(Para leer la versión española de este artículo, ir a Noticias Relacionadas).
WASHINGTON—Reading the Bible should begin with a prayer to open our hearts and minds to the Word of God and end with “a prayer that this Word will bear fruit in our lives, helping us to become holier and more faithful people.” The notion of prayer being the beginning and end of reading the Bible is one of 10 points for fruitful Scripture reading for Catholics offered by Mary Elizabeth Sperry, Associate Director for Utilization of the New American Bible at the United States Conference of Catholic Bishops (USCCB). Sperry’s points, online at @linkhref=’http://www.usccb.org/mr/mediatalk/bible_catholics.shtml’target=”_blank”>www.usccb.org/mr/mediatalk/bible_catholics.shtml/link, include knowing what the Bible is and what it isn’t. “The Bible is the story of God’s relationship with the people he has called to himself. It is not intended to be read as history text, a science book, or a political manifesto,” said Sperry. She also cited the importance of context, for instance how the Old and New Testaments relate to one another and how the Bible is read both within the tradition of the Church and among a community of believers.
The 10 points covered by Sperry are:
1. Bible reading is for Catholics. The Church encourages Catholics to make reading the Bible part of their daily prayer lives. Reading these inspired words, people grow deeper in their relationship with God and come to understand their place in the community God has called them to in himself.
2. Prayer is the beginning and the end. Reading the Bible is not like reading a novel or a history book. It should begin with a prayer asking the Holy Spirit to open our hearts and minds to the Word of God. Scripture reading should end with a prayer that this Word will bear fruit in our lives, helping us to become holier and more faithful people.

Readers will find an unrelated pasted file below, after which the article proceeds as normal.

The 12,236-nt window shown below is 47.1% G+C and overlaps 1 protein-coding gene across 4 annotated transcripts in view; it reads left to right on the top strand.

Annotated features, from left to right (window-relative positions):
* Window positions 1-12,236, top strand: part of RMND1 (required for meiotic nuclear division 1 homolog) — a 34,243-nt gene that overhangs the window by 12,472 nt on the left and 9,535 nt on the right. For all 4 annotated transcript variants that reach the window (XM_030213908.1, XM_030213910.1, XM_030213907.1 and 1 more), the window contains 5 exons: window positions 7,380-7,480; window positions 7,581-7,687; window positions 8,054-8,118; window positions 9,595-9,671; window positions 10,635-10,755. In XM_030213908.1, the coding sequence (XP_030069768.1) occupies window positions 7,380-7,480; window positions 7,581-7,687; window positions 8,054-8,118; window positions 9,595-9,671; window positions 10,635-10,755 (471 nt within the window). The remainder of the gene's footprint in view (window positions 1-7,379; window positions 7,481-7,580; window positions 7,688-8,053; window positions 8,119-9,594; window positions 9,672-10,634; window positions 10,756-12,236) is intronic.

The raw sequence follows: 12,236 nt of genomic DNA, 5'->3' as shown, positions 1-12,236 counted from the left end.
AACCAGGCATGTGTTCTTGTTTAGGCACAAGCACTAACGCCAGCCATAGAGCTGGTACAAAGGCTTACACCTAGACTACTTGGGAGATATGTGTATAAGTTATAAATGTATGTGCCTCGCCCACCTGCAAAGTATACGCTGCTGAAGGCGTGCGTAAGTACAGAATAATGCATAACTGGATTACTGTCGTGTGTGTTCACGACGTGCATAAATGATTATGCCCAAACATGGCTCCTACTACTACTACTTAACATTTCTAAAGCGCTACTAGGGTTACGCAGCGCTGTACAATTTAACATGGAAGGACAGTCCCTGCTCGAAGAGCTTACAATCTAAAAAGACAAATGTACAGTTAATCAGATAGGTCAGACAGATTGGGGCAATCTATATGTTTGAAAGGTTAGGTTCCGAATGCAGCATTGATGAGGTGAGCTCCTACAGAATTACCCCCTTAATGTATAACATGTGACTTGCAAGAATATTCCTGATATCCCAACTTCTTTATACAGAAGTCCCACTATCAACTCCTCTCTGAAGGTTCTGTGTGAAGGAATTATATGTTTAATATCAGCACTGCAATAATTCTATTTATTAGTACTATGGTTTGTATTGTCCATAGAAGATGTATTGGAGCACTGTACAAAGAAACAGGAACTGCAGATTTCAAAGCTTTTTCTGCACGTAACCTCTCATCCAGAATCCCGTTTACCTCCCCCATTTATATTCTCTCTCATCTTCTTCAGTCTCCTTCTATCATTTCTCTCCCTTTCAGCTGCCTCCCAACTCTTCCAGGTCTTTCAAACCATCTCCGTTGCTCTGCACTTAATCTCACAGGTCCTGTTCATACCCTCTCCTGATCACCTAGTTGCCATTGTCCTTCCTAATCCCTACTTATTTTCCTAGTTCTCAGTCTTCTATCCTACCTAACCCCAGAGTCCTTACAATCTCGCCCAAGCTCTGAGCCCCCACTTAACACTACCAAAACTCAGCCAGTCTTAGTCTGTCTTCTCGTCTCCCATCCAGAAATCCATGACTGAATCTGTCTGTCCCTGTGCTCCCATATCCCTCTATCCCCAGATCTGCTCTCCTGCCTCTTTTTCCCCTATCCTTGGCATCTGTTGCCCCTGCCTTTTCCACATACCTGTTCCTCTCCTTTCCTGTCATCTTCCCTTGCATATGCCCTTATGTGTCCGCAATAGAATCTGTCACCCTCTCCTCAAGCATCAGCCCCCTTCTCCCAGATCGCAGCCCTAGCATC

3. Get the whole story! When selecting a Bible, look for a Catholic edition. A Catholic edition will include the Church’s complete list of sacred books along with introductions and notes for understanding the text. A Catholic edition will have an imprimatur notice on the back of the title page. An imprimatur indicates that the book is free of errors in Catholic doctrine.
4. The Bible isn’t a book. It’s a library. The Bible is a collection of 73 books written over the course of many centuries. The books include royal history, prophecy, poetry, challenging letters to struggling new faith communities, and believers’ accounts of the preaching and passion of Jesus. Knowing the genre of the book you are reading will help you understand the literary tools the author is using and the meaning the author is trying to convey.
5. Know what the Bible is – and what it isn’t. The Bible is the story of God’s relationship with the people he has called to himself. It is not intended to be read as history text, a science book, or a political manifesto. In the Bible, God teaches us the truths that we need for the sake of our salvation.
6. The sum is greater than the parts. Read the Bible in context. What happens before and after – even in other books – helps us to understand the true meaning of the text.
7. The Old relates to the New. The Old Testament and the New Testament shed light on each other. While we read the Old Testament in light of the death and resurrection of Jesus, it has its own value as well. Together, these testaments help us to understand God’s plan for human beings.
8. You do not read alone. By reading and reflecting on Sacred Scripture, Catholics join those faithful men and women who have taken God’s Word to heart and put it into practice in their lives. We read the Bible within the tradition of the Church to benefit from the holiness and wisdom of all the faithful.
9. What is God saying to me? The Bible is not addressed only to long-dead people in a faraway land. It is addressed to each of us in our own unique situations. When we read, we need to understand what the text says and how the faithful have understood its meaning in the past. In light of this understanding, we then ask: What is God saying to me?
10. Reading isn’t enough. If Scripture remains just words on a page, our work is not done. We need to meditate on the message and put it into action in our lives. Only then can the word be “living and effective.”(Hebrews 4:12).